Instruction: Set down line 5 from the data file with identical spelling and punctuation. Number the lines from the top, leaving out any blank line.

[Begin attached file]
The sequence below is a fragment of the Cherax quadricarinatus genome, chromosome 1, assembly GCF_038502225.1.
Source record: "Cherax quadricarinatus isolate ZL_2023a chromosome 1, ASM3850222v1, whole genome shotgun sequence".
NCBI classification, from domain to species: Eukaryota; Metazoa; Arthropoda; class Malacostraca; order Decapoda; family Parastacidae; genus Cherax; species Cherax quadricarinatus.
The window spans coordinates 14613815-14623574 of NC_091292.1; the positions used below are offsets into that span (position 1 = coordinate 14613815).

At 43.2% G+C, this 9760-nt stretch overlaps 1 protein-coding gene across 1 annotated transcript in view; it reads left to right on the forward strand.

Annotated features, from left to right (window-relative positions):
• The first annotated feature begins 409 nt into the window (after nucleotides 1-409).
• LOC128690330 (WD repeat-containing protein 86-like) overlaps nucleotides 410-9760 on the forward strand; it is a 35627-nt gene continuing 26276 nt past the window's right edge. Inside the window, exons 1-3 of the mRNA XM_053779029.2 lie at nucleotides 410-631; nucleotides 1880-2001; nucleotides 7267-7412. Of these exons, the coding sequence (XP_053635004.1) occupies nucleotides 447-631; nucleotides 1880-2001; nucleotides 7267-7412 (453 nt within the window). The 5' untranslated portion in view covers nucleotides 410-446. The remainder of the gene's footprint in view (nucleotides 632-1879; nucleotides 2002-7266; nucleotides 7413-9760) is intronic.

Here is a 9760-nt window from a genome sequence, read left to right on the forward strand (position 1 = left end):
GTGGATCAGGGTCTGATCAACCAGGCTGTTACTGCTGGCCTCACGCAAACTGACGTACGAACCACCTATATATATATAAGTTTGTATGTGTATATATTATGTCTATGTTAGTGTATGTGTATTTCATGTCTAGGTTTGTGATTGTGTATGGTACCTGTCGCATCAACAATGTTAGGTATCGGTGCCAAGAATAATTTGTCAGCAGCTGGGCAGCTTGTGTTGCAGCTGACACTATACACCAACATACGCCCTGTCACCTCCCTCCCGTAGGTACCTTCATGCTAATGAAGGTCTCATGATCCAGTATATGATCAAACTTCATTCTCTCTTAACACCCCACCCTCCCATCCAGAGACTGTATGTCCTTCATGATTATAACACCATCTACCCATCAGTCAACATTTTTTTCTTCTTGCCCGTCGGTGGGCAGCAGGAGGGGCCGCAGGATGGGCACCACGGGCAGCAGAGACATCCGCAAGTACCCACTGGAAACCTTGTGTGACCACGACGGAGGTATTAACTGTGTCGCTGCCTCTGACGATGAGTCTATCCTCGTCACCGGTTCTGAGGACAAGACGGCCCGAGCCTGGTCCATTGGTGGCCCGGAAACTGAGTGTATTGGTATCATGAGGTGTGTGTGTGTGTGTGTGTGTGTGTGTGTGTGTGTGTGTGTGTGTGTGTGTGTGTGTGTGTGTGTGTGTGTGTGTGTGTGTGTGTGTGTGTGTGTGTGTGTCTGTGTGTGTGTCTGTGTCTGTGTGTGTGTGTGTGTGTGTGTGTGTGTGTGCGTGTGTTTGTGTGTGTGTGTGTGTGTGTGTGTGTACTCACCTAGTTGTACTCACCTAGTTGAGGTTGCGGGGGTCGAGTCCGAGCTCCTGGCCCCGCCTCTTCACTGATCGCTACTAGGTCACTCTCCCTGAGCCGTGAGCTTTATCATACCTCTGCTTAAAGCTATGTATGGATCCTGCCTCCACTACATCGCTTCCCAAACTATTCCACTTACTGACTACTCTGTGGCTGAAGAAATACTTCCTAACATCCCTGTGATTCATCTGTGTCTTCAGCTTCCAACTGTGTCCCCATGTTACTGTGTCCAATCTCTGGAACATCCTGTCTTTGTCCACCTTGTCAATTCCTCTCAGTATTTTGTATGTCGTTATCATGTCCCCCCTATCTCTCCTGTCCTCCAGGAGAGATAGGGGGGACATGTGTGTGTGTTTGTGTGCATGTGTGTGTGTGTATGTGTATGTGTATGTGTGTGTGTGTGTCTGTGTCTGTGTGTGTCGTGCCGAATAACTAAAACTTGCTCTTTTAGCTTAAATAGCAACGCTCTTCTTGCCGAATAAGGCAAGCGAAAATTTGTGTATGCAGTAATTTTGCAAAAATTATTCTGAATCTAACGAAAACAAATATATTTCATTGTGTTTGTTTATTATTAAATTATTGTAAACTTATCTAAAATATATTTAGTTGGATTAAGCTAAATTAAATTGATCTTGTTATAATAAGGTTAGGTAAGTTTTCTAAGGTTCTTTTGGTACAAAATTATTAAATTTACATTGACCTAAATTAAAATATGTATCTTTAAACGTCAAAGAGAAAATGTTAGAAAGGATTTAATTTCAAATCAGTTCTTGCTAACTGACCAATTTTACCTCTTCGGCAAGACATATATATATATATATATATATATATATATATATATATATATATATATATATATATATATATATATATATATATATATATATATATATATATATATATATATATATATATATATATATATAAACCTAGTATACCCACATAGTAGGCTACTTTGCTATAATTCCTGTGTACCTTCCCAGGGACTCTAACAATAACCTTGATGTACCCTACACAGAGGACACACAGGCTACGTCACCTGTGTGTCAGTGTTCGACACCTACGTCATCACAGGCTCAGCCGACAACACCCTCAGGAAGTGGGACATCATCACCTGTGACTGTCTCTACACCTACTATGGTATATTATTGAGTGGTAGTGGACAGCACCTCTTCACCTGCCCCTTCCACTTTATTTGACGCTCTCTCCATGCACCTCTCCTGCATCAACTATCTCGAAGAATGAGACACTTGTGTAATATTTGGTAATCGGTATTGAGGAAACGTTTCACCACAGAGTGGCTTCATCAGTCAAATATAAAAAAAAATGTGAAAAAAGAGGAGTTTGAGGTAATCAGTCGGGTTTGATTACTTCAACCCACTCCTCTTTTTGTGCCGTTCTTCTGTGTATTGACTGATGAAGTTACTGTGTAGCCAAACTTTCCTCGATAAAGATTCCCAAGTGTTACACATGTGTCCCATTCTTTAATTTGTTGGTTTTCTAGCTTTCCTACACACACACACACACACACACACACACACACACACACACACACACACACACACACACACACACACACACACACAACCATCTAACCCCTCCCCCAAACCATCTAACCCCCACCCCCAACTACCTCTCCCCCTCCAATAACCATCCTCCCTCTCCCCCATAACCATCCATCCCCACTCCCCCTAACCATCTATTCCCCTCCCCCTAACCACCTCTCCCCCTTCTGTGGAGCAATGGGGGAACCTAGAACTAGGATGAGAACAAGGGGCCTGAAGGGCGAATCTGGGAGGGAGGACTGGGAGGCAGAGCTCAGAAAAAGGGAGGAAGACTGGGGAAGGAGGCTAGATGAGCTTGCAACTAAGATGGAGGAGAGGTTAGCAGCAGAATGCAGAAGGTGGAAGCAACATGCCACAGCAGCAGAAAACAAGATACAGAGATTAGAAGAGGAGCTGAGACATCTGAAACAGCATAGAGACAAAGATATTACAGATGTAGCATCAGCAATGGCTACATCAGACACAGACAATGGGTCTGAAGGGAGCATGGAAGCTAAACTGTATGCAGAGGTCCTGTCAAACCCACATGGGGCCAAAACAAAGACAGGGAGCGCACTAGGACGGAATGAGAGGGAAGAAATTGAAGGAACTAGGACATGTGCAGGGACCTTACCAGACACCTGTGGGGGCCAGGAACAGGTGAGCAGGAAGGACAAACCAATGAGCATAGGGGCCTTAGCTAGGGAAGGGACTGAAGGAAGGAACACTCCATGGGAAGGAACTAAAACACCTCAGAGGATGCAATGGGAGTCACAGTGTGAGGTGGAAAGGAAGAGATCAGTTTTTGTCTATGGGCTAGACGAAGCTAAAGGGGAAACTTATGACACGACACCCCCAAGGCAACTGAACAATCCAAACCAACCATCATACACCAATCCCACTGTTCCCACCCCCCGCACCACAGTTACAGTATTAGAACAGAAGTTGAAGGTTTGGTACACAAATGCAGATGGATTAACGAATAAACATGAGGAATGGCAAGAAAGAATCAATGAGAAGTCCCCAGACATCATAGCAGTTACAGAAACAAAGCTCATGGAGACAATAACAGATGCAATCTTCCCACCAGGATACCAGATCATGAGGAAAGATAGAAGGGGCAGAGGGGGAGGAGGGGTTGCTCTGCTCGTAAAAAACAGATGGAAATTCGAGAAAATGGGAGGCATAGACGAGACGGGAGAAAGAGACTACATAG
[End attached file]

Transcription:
At 43.2% G+C, this 9760-nt stretch overlaps 1 protein-coding gene across 1 annotated transcript in view; it reads left to right on the forward strand.